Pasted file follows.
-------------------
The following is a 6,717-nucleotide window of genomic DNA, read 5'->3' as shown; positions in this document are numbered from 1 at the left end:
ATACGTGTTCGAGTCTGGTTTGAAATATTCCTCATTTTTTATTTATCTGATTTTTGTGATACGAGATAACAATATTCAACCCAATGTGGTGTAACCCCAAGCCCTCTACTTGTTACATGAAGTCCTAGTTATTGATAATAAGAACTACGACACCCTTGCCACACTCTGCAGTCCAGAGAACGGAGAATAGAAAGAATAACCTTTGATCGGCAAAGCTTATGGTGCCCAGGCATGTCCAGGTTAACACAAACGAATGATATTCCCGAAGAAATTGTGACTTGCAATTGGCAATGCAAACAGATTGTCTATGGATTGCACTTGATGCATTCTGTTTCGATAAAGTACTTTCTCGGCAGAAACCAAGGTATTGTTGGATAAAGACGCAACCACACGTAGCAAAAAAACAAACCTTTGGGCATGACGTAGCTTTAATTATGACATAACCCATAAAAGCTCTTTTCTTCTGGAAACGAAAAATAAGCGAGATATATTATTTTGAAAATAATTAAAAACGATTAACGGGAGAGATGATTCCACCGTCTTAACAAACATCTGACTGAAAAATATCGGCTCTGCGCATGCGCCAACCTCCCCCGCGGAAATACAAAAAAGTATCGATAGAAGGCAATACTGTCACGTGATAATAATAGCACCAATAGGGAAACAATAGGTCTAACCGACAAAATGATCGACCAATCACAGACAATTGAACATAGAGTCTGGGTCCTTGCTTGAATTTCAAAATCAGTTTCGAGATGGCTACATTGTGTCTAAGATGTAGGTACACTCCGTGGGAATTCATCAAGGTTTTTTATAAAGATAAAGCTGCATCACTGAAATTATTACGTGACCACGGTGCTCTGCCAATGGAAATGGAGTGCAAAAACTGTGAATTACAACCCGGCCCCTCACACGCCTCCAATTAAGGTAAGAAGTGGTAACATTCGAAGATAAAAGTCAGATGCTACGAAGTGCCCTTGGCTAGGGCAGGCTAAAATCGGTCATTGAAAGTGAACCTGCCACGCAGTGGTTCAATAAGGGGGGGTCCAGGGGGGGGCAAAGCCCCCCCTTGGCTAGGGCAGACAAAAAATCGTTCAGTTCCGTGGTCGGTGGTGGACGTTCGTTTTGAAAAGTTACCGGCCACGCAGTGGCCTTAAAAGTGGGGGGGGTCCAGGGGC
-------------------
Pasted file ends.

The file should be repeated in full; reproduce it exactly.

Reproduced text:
The following is a 6,717-nucleotide window of genomic DNA, read 5'->3' as shown; positions in this document are numbered from 1 at the left end:
ATACGTGTTCGAGTCTGGTTTGAAATATTCCTCATTTTTTATTTATCTGATTTTTGTGATACGAGATAACAATATTCAACCCAATGTGGTGTAACCCCAAGCCCTCTACTTGTTACATGAAGTCCTAGTTATTGATAATAAGAACTACGACACCCTTGCCACACTCTGCAGTCCAGAGAACGGAGAATAGAAAGAATAACCTTTGATCGGCAAAGCTTATGGTGCCCAGGCATGTCCAGGTTAACACAAACGAATGATATTCCCGAAGAAATTGTGACTTGCAATTGGCAATGCAAACAGATTGTCTATGGATTGCACTTGATGCATTCTGTTTCGATAAAGTACTTTCTCGGCAGAAACCAAGGTATTGTTGGATAAAGACGCAACCACACGTAGCAAAAAAACAAACCTTTGGGCATGACGTAGCTTTAATTATGACATAACCCATAAAAGCTCTTTTCTTCTGGAAACGAAAAATAAGCGAGATATATTATTTTGAAAATAATTAAAAACGATTAACGGGAGAGATGATTCCACCGTCTTAACAAACATCTGACTGAAAAATATCGGCTCTGCGCATGCGCCAACCTCCCCCGCGGAAATACAAAAAAGTATCGATAGAAGGCAATACTGTCACGTGATAATAATAGCACCAATAGGGAAACAATAGGTCTAACCGACAAAATGATCGACCAATCACAGACAATTGAACATAGAGTCTGGGTCCTTGCTTGAATTTCAAAATCAGTTTCGAGATGGCTACATTGTGTCTAAGATGTAGGTACACTCCGTGGGAATTCATCAAGGTTTTTTATAAAGATAAAGCTGCATCACTGAAATTATTACGTGACCACGGTGCTCTGCCAATGGAAATGGAGTGCAAAAACTGTGAATTACAACCCGGCCCCTCACACGCCTCCAATTAAGGTAAGAAGTGGTAACATTCGAAGATAAAAGTCAGATGCTACGAAGTGCCCTTGGCTAGGGCAGGCTAAAATCGGTCATTGAAAGTGAACCTGCCACGCAGTGGTTCAATAAGGGGGGGTCCAGGGGGGGGCAAAGCCCCCCCTTGGCTAGGGCAGACAAAAAATCGTTCAGTTCCGTGGTCGGTGGTGGACGTTCGTTTTGAAAAGTTACCGGCCACGCAGTGGCCTTAAAAGTGGGGGGGGTCCAGGGGC